The internet abounds nowadays with lots of helpful resources for learning data science, programming, etc. For classical statistics however, I find most of the popular online resources are fairly cursory. My hunch is that the dearth of accessible, detailed resources is that nowadays statistics for most professionals boils down to A/B testing e.g. the new name for Stats 101 hypothesis testing, and predictive machine learning models. This leaves people like me who work more on the inference side high and dry when you find yourself wondering why a particular method isn’t working or if you’re trying to improve your inference for a future analysis.

Udemy and the like are helpful as a starting point when learning about new statistical methods, but I find individual blog posts, forums like crossvalidated, and (unfortunately :P) academic papers are the best resources for insightful discussions by experts on the finer details of statistical methods.

This page is my attempty to compile helpful, lesser known resources in one place. I’ve tried to only select resources that were approachable enough so that I can understand them, and therefore actually useful to my work as a statistician.

General Statistics Stuff

“Basic” hypothesis testing, Ordinary Gaussian linear regression and its modifications, variable coding, power calculations, and other general philosophical considerations.

Analyzing Experimental Data/Post-hoc comparisons

Focusing on estimating marginal means and multiplicity adjustments for experimental data. The Mixed Effects models section below also can be used to analyze experimental data (the resources from Keith Lohse are a good place to start).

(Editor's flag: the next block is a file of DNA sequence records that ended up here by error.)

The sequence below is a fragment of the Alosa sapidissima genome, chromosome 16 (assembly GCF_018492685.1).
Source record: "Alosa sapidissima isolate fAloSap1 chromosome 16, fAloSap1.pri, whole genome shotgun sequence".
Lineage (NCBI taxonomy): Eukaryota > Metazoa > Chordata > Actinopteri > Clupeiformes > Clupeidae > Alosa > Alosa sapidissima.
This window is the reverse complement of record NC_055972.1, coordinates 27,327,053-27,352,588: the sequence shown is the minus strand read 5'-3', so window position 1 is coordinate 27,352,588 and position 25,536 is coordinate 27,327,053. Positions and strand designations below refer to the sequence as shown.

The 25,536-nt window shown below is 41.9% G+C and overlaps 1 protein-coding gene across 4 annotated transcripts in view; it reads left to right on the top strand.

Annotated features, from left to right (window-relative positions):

General considerations on GLMs, what they mean, how they are computed, deciding on distributions and link functions, etc.

Mixed Effects Models

LMMs and GLMMs, and their various considerations. This topic can get very hairy, so there are a ton of resources out there. Some are more helpful than others.


Marginal models, when you should use them, and how they stack up conceptually with other models like GLMMs.

Bayesian Statistics

Emphasis on McElreath’s statistical rethinking course.

Survival Models

Robust Statistics

Nonlinear modeling (nls, GAMS, NLMMs)

R Programming and Shiny

If you are subscribed to Shiny tags in LinkedIn, you’ve probably seen this guy evangelizing his “truly open source” alternative to Posit Connect and Appsilon, to be fair, he probably knows what he’s doing.

Miscellaneous Interesting Things

Basically like the general statistics section up above, but this section goes into more advanced “niche” topics.

Nightmares from MS program

Things that remind me of probability classes in grad school. Surprisingly enough, grad school probability (beyond knowing pbinom and the like) can occasionally be pretty useful in a workplace context, though I prefer to estimate probabilities through simulation when needed.